Our 12 years are up, and we didn’t save the world. The climate crisis was never halted, and the world has been thrown into post-apocalypse where very few humans still survive. Alex (Molly Williams) and Bea (Georgina Savage) have been alone for an indeterminable length of time when they finally pick up each other’s voices on their radio transmitters. Harrowing, soul-rending and ever more poignant, The Voices We Hear looks at human relationships in the depths of destruction, and what we mean to each other when we have so little left.
The very nature of The Greenhouse makes it a challenging and limiting space: the theatre in the round style combined with the lack of a traditional stage set-up or lighting force any performance there to be creative with its staging. Voices is certainly designed with such a space in mind. Befitting of a show set in a post-apocalyptic world, The Voices We Hear is an evening show, which of course means that the entire performance takes place in natural darkness. A single dim lamp hangs from the ceiling, which lights up the actors’ faces just enough for us to connect with them while still unsettling us with the creepy apocalypse vibe.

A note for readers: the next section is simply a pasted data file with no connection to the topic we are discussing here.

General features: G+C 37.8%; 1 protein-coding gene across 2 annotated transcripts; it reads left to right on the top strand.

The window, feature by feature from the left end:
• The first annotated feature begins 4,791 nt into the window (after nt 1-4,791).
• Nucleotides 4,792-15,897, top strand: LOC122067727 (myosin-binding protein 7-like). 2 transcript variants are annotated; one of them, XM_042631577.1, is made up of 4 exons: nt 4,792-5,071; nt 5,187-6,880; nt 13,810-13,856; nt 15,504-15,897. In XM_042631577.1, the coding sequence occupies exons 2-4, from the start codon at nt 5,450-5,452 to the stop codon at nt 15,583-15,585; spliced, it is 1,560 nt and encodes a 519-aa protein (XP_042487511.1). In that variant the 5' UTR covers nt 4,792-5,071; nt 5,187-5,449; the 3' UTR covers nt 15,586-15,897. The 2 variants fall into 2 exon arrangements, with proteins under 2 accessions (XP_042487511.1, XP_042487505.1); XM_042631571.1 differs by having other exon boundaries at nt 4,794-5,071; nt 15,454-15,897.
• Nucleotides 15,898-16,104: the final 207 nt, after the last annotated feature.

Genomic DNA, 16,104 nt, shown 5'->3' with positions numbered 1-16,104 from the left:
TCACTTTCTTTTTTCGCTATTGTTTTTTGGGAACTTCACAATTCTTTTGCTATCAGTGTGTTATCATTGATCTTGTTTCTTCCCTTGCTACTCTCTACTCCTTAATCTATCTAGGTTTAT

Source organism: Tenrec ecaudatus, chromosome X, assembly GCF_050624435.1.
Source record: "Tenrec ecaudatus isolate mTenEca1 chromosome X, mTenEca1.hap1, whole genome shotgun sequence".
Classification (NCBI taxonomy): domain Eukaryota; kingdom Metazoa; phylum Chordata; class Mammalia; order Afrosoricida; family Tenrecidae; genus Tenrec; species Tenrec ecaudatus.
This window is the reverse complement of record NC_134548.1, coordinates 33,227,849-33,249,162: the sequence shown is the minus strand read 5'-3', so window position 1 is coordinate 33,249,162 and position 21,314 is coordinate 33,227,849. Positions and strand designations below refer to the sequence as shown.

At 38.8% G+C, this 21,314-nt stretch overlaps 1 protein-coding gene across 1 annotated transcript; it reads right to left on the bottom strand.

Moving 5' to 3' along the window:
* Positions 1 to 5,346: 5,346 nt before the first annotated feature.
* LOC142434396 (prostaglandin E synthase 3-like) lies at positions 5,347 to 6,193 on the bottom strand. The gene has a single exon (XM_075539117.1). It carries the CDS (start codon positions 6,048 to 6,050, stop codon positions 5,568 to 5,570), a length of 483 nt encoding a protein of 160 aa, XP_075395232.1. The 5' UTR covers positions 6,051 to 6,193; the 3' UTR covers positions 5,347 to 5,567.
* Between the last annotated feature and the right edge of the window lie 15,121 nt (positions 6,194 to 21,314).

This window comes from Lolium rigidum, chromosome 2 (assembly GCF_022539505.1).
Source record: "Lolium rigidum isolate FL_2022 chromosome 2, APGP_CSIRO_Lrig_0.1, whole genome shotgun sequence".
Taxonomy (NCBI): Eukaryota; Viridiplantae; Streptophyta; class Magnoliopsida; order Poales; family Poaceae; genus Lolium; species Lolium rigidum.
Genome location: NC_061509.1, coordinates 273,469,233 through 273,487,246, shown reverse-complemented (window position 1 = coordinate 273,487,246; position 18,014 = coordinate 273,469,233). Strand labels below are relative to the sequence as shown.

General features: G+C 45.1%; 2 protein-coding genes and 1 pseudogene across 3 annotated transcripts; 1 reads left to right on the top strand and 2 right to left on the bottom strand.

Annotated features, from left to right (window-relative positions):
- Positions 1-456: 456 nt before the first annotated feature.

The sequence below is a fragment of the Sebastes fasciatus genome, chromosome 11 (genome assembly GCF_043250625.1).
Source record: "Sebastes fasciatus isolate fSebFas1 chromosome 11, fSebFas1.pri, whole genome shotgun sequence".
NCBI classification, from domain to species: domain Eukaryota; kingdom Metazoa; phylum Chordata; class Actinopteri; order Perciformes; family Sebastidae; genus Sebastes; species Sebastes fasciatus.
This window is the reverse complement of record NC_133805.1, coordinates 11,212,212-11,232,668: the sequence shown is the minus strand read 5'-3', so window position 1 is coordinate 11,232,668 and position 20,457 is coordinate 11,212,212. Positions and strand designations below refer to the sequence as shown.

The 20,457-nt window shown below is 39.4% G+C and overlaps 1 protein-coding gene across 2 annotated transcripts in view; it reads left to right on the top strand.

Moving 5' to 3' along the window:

With visuals largely obscured, Voices depends on aural effects to a much greater extent than another theatre. Being unable to see encourages the audience focus on the words of the beautifully crafted script; in a play that centres on a conversation across radios, it is the poignancy of this script that is truly important. Furthermore, Williams’ superb performance as the slowly dying Alex is particularly emotional, her convincing coughing and spluttering even more disturbing when it echoes in the darkness.
However, more could have been done with sound overall, and there are some missed opportunities. Sound effects are used only once, in the form of loud bangs imitating a sudden earthquake. Music plays an important role in Bea and Alex’s connection, and yet their singing to each other across the radio is played only for laughs when even a sad and simple harmony could have replaced a thousand words to set the scene.
In all, The Voices We Hear tells a tragic tale, with a little bit of light relief in the face of impending doom that, while dramatic, hits a little close to home. The imaginative use of the nighttime to focus the audience’s attention is a stroke of ingenuity, although there are times where honing in on audio effects could have elevated the production into something even greater.
The Voices We Hear is on at Pleasance Pop-Up: Dynamic Earth – The Greenhouse BoxedIn Theatre
At 21:15 until 26th August (excluding 20th)
Book tickets here
Image: Lara Tillotson